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Which Foreign Language Should You Learn?

When it comes to deciding on a foreign language to learn, there are often many variables that come into play. Depending on the circumstances and motivations underlying the decision to learn another language, individuals will weight certain factors differently.

Today, many high schools and liberal arts colleges require a certain level of proficiency in a foreign language, which presents students and parents with the question: Which language is advantageous and practical to learn? In other situations, the decision to learn a foreign language might strictly be to gain an advantage in a particular career field. Alternatively, there are those who wish to travel and want to learn a language that will allow them to get by in another country without having to rely on locals’ knowledge of English.

Whatever your motivation, here are several aspects to consider when determining which language best suits your interests.

Spanish homework. Keith Williamson/Flickr

Why learn a new language?

A fundamental and important step in the process of choosing a foreign language to study is to take a moment to reflect on your goals and intentions. Here are a few questions to consider that can help the decision become clearer:

  • What foreign language(s) are you interested in on a personal level? Are there any that you feel naturally drawn to?
  • Why do you want to learn a foreign language?
  • What are your long-term goals for putting your foreign language skills to use?

What is the economic value?

As blogger Jacomine Nortier points out, trying to assign a dollar amount to a particular language can be problematic. In many instances, the intrinsic value of learning a language outweighs the economic benefits.

For example, being able to connect with a new community and becoming immersed in a different culture are not experiences that can be assigned a dollar value. Besides, learning a foreign language only equates to a 2% return in annual income on average, according to Harvard economists Albert Saiz and Elena Zoido. The main point is that factors other than economic value should be considered when choosing a language to study.

In terms of demand and the range of opportunities in which a language can be used, it might be more useful to look at the number of native speakers for each language. According to Ethnologue, here are the top languages of the world in terms of number of native speakers:

  1. Chinese (1,197,000,000)
  2. Spanish (414,000,000)
  3. English (335,000,000)
  4. Hindi (260,000,000)
  5. Arabic (237,000,000)
  6. Portuguese (203,000,000)
  7. Bengali (193,000,000)
  8. Russian (167,000,000)
  9. Japanese (122,000,000)
  10. Javanese (84,300,000)

What kinds of career opportunities?

Not all careers require knowledge of a foreign language. However, there are some fields in which knowing a second language is either advantageous or a requirement for success, such as international business, social work, and translation. Here is a look at these three fields and the top languages for each.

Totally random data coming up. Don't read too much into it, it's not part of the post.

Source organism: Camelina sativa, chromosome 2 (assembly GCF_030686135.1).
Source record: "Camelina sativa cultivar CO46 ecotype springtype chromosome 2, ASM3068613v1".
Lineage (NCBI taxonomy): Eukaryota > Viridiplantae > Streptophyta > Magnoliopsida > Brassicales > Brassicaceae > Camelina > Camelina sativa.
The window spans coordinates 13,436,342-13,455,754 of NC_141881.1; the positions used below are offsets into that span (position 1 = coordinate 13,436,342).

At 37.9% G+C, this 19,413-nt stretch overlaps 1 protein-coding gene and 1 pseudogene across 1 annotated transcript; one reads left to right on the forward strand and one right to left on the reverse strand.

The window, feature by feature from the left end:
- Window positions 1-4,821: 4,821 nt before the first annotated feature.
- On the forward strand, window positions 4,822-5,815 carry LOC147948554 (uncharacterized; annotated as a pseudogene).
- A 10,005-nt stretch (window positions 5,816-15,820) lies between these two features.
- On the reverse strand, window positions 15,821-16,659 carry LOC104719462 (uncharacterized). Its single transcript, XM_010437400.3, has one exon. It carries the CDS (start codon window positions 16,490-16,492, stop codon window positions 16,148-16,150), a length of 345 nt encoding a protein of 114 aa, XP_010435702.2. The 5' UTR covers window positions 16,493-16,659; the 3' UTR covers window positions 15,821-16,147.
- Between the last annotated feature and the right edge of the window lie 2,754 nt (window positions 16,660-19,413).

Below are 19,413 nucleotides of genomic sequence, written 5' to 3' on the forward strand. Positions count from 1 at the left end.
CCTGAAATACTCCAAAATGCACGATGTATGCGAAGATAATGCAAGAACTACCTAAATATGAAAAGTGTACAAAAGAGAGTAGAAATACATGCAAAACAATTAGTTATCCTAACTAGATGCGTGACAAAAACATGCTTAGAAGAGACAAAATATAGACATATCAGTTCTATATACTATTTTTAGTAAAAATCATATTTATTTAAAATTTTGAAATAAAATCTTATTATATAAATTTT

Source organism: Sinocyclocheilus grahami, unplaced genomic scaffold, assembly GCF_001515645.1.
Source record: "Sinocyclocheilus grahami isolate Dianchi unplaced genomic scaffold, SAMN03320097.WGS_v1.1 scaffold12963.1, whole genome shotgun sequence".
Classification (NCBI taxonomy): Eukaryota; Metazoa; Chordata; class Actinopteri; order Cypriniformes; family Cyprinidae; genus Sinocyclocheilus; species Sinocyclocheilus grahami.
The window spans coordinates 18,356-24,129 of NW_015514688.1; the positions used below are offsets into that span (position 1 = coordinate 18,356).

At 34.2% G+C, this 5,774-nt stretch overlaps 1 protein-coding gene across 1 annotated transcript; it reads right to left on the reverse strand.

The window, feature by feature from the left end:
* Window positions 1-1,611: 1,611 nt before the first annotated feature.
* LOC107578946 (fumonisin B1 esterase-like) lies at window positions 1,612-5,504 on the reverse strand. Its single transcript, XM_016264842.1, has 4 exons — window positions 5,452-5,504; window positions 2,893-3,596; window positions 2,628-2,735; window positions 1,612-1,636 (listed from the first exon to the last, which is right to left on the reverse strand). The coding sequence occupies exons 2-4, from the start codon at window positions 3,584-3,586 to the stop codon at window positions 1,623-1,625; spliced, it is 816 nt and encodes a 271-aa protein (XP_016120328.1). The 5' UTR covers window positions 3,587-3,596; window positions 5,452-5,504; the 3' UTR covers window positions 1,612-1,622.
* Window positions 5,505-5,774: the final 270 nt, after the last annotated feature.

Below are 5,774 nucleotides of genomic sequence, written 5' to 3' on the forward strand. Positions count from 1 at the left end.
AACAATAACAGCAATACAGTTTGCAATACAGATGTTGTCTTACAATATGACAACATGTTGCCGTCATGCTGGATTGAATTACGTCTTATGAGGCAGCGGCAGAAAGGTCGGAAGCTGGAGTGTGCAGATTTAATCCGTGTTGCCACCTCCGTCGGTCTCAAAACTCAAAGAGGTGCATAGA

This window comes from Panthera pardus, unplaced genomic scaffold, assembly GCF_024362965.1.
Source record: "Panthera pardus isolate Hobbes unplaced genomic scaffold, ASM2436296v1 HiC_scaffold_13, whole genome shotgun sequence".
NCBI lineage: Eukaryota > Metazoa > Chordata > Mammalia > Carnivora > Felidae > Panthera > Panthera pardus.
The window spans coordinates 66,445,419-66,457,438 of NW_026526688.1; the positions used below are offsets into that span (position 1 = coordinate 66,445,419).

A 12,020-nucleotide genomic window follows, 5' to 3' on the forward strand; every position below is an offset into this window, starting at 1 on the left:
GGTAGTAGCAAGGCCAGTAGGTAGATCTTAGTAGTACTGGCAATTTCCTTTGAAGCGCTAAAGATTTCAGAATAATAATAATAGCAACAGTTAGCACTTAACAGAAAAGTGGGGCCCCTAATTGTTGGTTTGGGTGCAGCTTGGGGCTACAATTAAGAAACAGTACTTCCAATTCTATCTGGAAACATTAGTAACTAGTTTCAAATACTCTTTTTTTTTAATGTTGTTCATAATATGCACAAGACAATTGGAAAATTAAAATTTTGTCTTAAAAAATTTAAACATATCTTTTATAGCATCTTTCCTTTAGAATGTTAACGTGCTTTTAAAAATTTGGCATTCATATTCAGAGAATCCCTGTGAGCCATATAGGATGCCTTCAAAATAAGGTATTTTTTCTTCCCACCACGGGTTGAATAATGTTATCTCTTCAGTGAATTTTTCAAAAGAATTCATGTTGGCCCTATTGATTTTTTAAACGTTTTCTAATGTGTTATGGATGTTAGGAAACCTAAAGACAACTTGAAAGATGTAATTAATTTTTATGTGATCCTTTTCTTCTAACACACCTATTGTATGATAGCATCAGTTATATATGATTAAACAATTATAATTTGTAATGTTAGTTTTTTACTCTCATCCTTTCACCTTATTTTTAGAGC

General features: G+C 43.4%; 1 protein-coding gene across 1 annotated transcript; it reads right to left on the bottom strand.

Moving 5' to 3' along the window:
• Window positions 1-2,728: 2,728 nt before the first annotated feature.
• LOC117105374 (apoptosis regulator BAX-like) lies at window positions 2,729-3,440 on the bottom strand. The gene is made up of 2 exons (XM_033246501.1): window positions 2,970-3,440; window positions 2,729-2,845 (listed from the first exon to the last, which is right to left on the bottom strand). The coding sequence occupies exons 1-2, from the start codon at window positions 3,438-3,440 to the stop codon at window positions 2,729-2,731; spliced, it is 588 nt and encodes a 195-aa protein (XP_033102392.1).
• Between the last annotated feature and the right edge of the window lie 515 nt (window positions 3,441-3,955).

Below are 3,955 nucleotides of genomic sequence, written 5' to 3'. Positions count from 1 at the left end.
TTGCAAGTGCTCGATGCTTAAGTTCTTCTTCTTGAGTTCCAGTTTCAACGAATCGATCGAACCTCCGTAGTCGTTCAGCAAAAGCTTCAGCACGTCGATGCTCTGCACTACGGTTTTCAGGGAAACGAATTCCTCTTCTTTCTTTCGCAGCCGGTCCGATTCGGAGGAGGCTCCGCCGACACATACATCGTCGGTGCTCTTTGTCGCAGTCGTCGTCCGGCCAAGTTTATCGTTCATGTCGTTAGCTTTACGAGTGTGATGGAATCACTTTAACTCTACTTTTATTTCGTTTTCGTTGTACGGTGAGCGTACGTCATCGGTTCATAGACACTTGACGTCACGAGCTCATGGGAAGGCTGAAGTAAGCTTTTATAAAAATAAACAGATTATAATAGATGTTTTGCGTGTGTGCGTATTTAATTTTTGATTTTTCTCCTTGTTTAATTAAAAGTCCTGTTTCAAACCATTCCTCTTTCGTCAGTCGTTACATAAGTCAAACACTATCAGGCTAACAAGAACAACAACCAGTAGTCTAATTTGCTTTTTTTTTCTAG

International business

According to Bloomberg rankings, the top eleven foreign languages, other than English, for conducting business around the world are:

  1. Mandarin
  2. French
  3. Arabic
  4. Spanish
  5. Russian
  6. Portuguese
  7. Japanese
  8. German
  9. Italian
  10. Korean
  11. Turkish

Social work

If you intend to go into social work in the U.S., it might be useful to study a language that is widely spoken around the country. Spanish is the most widely spoken language other than English in the U.S., at nearly 38 million speakers, according to the U.S. Census . Other top languages in the U.S. include Mandarin (2.9 million speakers), Korean (1.2 million speakers), Vietnamese (1.4 million speakers), and Tagalog (1.6 million speakers).

If you are hoping to do international social work for an organization such as the Peace Corps or Doctors Without Borders, it is important to decide the region in which you plan to work. Although knowledge of a foreign language isn’t necessarily a pre-requisite, being able to speak Spanish and French, for example, will enable you to work in specific regions.

Translation and interpretation

Similar to social work, if you are interested in translation and interpretation, the languages in highest demand differ depending on where you plan to work. For translation and interpretation in the U.S., fluency in Spanish, Mandarin, Korean, Vietnamese, or Tagalog are most beneficial. For online work as a freelancer, consider the most widely spoken languages on the internet. Foremost, speaking English puts you at a significant advantage as it is the number one language used on the internet. Following English, the top nine languages are:

  1. Chinese
  2. Spanish
  3. Arabic
  4. Portuguese
  5. Japanese
  6. Russian
  7. German
  8. French
  9. Malaysian

Travel opportunities

If your reason for learning a foreign language is travel, take some time to think about which areas of the world you would most like to visit. Knowledge of basic Spanish, French and Portuguese will enable you to get by in a large number of countries and regions of the world. Have a look at this world language map to see which languages best fit your travel desires!

Photo: Spanish homework. Credit: Keith Williamson / Flickr

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The Author

Dave Harriman

Dave Harriman

Dave Harriman, SHRM-CP, has a background in human resources, anthropology, and international education. His experience teaching English abroad during a gap year as an undergraduate student in Spain ignited his passion and advocacy for student travel. As a human resources professional, Dave is interested in helping students prepare for future career growth, and for helping facilitate social & cultural inclusion in the workplace.